Host reticulocytes provide metabolic reservoirs that can be exploited by malaria parasites

Srivastava, A., Creek, D. J., Evans, K. J., De Souza, D., Schofield, L., Muller, S., Barrett, M. P. , McConville, M. J. and Waters, A. P. (2015) Host reticulocytes provide metabolic reservoirs that can be exploited by malaria parasites. PLoS Pathogens, 11(6), e1004882. (doi: 10.1371/journal.ppat.1004882) (PMID:26042734) (PMCID:PMC4456406)

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Human malaria parasites proliferate in different erythroid cell types during infection. Whilst Plasmodium vivax exhibits a strong preference for immature reticulocytes, the more pathogenic P. falciparum primarily infects mature erythrocytes. In order to assess if these two cell types offer different growth conditions and relate them to parasite preference, we compared the metabolomes of human and rodent reticulocytes with those of their mature erythrocyte counterparts. Reticulocytes were found to have a more complex, enriched metabolic profile than mature erythrocytes and a higher level of metabolic overlap between reticulocyte resident parasite stages and their host cell. This redundancy was assessed by generating a panel of mutants of the rodent malaria parasite P. berghei with defects in intermediary carbon metabolism (ICM) and pyrimidine biosynthesis known to be important for P. falciparum growth and survival in vitro in mature erythrocytes. P. berghei ICM mutants (pbpepc-, phosphoenolpyruvate carboxylase and pbmdh-, malate dehydrogenase) multiplied in reticulocytes and committed to sexual development like wild type parasites. However, P. berghei pyrimidine biosynthesis mutants (pboprt-, orotate phosphoribosyltransferase and pbompdc-, orotidine 5′-monophosphate decarboxylase) were restricted to growth in the youngest forms of reticulocytes and had a severe slow growth phenotype in part resulting from reduced merozoite production. The pbpepc-, pboprt- and pbompdc- mutants retained virulence in mice implying that malaria parasites can partially salvage pyrimidines but failed to complete differentiation to various stages in mosquitoes. These findings suggest that species-specific differences in Plasmodium host cell tropism result in marked differences in the necessity for parasite intrinsic metabolism. These data have implications for drug design when targeting mature erythrocyte or reticulocyte resident parasites.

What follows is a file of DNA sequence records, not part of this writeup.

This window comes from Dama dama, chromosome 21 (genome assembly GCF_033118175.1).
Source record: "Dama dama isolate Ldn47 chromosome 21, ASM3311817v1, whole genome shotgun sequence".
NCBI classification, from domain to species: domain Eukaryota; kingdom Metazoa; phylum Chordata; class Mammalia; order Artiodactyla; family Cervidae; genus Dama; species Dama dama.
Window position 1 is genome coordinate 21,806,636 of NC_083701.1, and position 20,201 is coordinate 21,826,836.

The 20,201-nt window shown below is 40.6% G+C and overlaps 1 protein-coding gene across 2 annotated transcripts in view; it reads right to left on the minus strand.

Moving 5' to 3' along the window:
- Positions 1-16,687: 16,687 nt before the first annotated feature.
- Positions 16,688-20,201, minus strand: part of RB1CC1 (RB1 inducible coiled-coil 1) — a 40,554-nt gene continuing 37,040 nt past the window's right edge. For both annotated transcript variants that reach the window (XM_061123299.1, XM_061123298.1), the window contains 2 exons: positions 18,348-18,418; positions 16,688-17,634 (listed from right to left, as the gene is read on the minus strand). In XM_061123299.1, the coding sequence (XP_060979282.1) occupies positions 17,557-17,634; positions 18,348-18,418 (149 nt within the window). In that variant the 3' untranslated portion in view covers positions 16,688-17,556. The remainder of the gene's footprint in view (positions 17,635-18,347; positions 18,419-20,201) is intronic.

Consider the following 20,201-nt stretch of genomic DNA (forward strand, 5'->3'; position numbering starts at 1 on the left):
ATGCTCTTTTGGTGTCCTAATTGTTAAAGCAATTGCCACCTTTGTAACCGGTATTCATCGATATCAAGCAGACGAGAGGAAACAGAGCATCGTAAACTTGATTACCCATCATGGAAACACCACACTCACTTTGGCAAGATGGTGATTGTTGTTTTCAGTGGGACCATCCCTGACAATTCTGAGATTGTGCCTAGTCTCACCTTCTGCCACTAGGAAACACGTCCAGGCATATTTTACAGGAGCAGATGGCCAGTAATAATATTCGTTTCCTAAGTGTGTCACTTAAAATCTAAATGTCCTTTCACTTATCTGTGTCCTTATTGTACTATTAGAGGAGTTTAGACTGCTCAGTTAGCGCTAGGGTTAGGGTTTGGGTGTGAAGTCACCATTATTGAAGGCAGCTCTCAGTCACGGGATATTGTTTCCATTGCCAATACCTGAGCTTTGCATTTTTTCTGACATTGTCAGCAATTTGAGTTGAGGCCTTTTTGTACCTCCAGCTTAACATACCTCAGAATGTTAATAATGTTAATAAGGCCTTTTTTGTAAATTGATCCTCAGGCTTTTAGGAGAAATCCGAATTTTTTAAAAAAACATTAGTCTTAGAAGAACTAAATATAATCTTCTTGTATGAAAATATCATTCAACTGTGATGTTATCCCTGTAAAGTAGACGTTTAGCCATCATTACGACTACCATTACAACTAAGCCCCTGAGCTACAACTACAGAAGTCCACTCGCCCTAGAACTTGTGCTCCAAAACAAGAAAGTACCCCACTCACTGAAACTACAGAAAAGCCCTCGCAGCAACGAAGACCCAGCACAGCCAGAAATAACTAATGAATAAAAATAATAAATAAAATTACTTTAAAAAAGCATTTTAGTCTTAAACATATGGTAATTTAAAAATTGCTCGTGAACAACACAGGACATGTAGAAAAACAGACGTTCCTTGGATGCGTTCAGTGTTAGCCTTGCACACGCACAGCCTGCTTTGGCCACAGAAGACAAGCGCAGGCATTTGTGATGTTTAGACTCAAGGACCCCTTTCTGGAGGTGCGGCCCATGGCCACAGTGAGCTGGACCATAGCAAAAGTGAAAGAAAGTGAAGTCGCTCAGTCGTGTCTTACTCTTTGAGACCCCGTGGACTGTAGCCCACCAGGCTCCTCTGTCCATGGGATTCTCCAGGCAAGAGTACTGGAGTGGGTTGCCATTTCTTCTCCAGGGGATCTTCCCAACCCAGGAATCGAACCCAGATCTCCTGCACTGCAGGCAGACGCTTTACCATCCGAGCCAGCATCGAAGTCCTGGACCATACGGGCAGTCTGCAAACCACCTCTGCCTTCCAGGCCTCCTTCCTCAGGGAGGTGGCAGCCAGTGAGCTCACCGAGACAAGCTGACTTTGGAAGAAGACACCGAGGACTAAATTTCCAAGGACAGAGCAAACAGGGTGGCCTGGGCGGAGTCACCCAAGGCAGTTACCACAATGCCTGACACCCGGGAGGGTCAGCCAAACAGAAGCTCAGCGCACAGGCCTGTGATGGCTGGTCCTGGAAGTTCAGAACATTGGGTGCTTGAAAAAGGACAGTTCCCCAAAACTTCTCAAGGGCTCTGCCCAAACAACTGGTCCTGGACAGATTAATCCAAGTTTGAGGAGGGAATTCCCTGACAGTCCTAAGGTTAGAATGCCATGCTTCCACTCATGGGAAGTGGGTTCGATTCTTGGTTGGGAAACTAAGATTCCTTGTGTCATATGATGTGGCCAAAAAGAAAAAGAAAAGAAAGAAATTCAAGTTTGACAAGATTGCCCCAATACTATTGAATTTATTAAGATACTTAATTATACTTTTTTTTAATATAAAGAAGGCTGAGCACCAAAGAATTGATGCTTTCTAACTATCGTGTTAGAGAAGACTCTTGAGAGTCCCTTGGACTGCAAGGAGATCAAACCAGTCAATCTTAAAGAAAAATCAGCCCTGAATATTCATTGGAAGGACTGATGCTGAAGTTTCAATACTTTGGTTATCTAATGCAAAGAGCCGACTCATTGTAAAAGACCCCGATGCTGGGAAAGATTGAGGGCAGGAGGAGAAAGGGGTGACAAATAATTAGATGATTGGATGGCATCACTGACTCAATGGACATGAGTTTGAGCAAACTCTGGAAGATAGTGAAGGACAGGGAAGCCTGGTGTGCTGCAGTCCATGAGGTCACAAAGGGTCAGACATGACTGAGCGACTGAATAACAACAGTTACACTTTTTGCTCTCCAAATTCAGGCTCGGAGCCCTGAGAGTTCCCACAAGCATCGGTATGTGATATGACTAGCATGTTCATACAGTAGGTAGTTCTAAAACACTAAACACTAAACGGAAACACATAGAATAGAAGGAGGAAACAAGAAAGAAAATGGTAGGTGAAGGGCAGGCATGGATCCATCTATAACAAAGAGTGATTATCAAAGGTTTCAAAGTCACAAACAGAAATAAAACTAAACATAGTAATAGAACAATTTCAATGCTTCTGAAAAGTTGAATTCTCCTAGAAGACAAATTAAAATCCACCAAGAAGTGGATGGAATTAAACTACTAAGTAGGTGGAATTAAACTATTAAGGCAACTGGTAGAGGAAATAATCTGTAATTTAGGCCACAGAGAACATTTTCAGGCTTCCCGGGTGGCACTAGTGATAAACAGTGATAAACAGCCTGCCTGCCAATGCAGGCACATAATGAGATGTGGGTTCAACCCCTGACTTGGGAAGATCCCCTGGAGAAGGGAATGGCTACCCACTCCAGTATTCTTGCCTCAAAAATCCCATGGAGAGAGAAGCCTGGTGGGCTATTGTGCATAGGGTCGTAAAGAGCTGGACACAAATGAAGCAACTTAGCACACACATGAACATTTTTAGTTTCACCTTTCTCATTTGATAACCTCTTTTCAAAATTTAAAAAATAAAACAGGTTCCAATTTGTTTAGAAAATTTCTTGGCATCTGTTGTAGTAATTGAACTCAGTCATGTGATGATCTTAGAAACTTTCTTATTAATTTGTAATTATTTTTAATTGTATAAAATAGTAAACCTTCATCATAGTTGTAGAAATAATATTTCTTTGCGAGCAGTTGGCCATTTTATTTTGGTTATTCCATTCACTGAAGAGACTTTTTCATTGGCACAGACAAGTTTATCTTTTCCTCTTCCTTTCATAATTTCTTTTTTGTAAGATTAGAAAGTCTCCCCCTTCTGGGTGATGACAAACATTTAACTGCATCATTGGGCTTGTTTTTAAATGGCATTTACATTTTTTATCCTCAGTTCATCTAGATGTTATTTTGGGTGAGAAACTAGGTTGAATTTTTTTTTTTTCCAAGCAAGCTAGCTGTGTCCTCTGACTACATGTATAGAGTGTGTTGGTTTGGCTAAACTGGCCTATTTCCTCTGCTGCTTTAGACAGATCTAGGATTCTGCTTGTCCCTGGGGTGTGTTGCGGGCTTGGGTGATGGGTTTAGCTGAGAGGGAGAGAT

Item Type:Articles
Glasgow Author(s) Enlighten ID:Muller, Professor Sylke and Srivastava, Mr Anubhav and Waters, Professor Andy and Creek, Dr Darren and Barrett, Professor Michael
Authors: Srivastava, A., Creek, D. J., Evans, K. J., De Souza, D., Schofield, L., Muller, S., Barrett, M. P., McConville, M. J., and Waters, A. P.
College/School:College of Medical Veterinary and Life Sciences > Institute of Infection Immunity and Inflammation
Journal Name:PLoS Pathogens
Publisher:Public Library of Science
ISSN (Online):1553-7374
Copyright Holders:Copyright © Srivastava et al
First Published:First published in PLoS Pathogens 11(6):e1004882
Publisher Policy:Reproduced under a Creative Commons License

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Project CodeAward NoProject NamePrincipal InvestigatorFunder's NameFunder RefLead Dept
466861Conditional translational repression: a core regulatory mechanism of gene expression during development of the malaria parasite.Andrew WatersWellcome Trust (WELLCOME)083811/Z/07/ZIII - PARASITOLOGY